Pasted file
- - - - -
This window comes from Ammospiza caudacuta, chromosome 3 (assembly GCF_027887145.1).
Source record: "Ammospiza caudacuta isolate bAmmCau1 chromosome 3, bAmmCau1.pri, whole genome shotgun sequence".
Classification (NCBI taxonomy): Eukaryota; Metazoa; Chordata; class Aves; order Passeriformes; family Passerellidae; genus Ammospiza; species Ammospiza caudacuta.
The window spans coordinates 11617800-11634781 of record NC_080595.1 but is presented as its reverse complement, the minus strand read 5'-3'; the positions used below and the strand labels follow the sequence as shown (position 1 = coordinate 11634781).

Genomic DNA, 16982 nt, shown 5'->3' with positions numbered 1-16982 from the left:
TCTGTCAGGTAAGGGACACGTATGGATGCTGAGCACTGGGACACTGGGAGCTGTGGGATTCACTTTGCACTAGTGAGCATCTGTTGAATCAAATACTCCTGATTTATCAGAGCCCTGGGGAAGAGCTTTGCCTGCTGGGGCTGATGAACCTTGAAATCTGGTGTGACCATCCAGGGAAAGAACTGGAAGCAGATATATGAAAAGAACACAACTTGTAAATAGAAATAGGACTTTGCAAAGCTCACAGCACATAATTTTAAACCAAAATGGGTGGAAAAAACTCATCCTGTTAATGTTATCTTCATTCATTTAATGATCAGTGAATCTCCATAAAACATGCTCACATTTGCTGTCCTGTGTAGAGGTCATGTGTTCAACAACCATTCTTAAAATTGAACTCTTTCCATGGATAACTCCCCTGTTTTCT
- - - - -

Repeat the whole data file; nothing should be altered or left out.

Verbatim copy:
This window comes from Ammospiza caudacuta, chromosome 3 (assembly GCF_027887145.1).
Source record: "Ammospiza caudacuta isolate bAmmCau1 chromosome 3, bAmmCau1.pri, whole genome shotgun sequence".
Classification (NCBI taxonomy): Eukaryota; Metazoa; Chordata; class Aves; order Passeriformes; family Passerellidae; genus Ammospiza; species Ammospiza caudacuta.
The window spans coordinates 11617800-11634781 of record NC_080595.1 but is presented as its reverse complement, the minus strand read 5'-3'; the positions used below and the strand labels follow the sequence as shown (position 1 = coordinate 11634781).

Genomic DNA, 16982 nt, shown 5'->3' with positions numbered 1-16982 from the left:
TCTGTCAGGTAAGGGACACGTATGGATGCTGAGCACTGGGACACTGGGAGCTGTGGGATTCACTTTGCACTAGTGAGCATCTGTTGAATCAAATACTCCTGATTTATCAGAGCCCTGGGGAAGAGCTTTGCCTGCTGGGGCTGATGAACCTTGAAATCTGGTGTGACCATCCAGGGAAAGAACTGGAAGCAGATATATGAAAAGAACACAACTTGTAAATAGAAATAGGACTTTGCAAAGCTCACAGCACATAATTTTAAACCAAAATGGGTGGAAAAAACTCATCCTGTTAATGTTATCTTCATTCATTTAATGATCAGTGAATCTCCATAAAACATGCTCACATTTGCTGTCCTGTGTAGAGGTCATGTGTTCAACAACCATTCTTAAAATTGAACTCTTTCCATGGATAACTCCCCTGTTTTCT